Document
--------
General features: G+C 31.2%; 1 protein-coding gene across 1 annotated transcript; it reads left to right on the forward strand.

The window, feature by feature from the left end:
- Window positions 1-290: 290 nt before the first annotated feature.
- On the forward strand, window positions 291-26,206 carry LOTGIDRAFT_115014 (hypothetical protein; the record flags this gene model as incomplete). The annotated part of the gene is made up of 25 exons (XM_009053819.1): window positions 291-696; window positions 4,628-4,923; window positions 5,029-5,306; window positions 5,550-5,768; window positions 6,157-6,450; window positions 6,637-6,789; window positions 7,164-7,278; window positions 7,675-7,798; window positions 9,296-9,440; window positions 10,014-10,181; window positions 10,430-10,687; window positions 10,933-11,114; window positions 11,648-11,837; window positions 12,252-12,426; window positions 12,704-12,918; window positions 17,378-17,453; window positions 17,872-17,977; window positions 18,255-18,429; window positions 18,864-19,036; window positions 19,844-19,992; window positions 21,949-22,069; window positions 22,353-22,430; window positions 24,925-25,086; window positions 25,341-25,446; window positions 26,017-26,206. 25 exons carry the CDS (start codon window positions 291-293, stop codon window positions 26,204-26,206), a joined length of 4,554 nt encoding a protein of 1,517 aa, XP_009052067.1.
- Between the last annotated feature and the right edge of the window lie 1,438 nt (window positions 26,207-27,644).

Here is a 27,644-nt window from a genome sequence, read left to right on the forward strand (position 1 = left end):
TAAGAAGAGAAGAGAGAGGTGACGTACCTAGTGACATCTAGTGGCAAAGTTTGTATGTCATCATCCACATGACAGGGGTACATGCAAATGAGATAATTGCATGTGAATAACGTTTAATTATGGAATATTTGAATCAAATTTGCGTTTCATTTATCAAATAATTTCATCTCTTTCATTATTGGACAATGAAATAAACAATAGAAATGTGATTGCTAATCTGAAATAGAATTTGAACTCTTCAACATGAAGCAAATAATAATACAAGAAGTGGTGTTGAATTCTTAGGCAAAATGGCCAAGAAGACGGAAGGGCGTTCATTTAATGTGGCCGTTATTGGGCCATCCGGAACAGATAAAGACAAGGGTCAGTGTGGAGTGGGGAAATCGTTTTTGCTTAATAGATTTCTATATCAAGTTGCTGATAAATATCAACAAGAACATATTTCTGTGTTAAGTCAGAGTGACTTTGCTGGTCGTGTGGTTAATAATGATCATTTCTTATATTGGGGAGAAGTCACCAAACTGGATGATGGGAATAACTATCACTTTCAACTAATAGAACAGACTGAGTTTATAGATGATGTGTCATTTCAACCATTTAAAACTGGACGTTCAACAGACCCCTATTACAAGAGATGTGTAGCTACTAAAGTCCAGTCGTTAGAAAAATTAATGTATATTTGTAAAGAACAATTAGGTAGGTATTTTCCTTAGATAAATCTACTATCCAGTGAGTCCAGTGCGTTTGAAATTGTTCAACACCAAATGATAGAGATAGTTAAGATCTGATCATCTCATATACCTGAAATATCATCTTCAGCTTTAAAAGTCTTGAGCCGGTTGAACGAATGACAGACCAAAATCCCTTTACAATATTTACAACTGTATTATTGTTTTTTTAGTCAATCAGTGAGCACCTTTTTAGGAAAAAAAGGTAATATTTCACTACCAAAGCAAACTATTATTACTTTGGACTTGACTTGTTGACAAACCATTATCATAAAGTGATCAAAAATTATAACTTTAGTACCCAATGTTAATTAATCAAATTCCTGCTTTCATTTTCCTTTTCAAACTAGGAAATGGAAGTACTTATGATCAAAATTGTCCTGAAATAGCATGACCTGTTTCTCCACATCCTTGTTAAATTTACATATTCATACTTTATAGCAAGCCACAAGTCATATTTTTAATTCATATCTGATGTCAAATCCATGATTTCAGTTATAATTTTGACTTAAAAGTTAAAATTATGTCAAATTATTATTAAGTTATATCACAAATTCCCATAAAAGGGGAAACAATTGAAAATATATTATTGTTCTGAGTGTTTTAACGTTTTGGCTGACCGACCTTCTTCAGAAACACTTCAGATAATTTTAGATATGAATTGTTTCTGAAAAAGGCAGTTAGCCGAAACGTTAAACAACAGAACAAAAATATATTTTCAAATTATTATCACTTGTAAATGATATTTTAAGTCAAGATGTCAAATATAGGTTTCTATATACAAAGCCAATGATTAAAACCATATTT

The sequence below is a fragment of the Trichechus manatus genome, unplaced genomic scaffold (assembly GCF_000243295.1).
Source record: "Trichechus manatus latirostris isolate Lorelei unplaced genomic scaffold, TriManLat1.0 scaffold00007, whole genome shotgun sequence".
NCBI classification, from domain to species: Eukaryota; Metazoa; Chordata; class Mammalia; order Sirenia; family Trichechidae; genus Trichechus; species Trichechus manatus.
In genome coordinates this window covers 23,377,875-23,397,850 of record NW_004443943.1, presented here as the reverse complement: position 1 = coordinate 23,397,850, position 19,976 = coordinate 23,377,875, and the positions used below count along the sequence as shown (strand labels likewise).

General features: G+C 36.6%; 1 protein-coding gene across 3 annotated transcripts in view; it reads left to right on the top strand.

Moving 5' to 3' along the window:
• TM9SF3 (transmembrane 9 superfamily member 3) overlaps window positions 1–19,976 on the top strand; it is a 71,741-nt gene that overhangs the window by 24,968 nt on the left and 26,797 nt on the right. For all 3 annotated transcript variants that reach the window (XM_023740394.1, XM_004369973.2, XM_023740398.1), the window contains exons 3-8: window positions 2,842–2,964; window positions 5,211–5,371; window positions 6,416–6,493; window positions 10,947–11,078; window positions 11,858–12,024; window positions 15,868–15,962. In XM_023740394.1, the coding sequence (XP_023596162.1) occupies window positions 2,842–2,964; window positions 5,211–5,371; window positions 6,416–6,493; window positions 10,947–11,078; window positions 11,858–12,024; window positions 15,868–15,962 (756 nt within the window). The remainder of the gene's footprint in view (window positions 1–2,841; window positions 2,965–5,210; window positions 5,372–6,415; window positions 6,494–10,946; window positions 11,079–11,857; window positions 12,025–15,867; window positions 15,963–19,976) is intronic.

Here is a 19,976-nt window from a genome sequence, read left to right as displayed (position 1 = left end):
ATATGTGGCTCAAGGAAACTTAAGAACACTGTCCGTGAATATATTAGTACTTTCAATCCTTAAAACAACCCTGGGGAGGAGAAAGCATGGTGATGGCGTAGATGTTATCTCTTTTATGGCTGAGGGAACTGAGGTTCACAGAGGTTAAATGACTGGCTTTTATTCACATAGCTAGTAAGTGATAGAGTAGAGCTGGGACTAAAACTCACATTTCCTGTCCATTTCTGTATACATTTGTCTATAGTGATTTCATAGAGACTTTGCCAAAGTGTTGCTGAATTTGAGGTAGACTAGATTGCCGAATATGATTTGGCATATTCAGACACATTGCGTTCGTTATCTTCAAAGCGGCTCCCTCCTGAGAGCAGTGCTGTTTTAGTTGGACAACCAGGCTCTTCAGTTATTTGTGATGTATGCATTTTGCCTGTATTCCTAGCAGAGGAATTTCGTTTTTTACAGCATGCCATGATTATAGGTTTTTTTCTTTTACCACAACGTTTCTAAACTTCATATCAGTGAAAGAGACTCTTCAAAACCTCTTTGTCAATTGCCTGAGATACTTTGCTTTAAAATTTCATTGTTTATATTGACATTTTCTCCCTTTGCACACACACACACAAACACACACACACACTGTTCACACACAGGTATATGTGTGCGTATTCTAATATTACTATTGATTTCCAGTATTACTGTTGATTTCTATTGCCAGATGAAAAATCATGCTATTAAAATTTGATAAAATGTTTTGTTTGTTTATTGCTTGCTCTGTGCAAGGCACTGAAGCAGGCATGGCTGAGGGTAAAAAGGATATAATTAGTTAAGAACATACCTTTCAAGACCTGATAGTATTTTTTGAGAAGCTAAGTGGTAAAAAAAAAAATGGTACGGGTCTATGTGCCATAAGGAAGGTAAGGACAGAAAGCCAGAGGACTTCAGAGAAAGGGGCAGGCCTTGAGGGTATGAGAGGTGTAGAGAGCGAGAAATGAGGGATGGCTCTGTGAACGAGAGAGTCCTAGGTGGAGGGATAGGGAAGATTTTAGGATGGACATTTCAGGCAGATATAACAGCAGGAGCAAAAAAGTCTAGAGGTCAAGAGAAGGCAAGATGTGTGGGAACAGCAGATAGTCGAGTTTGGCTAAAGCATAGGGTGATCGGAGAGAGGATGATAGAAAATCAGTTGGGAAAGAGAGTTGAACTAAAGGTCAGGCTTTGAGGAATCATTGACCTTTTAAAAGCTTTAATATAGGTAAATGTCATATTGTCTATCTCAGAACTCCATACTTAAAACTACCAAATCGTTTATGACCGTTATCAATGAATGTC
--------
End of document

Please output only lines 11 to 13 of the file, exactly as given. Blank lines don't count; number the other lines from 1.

In genome coordinates this window covers 23,377,875-23,397,850 of record NW_004443943.1, presented here as the reverse complement: position 1 = coordinate 23,397,850, position 19,976 = coordinate 23,377,875, and the positions used below count along the sequence as shown (strand labels likewise).

General features: G+C 36.6%; 1 protein-coding gene across 3 annotated transcripts in view; it reads left to right on the top strand.

Moving 5' to 3' along the window: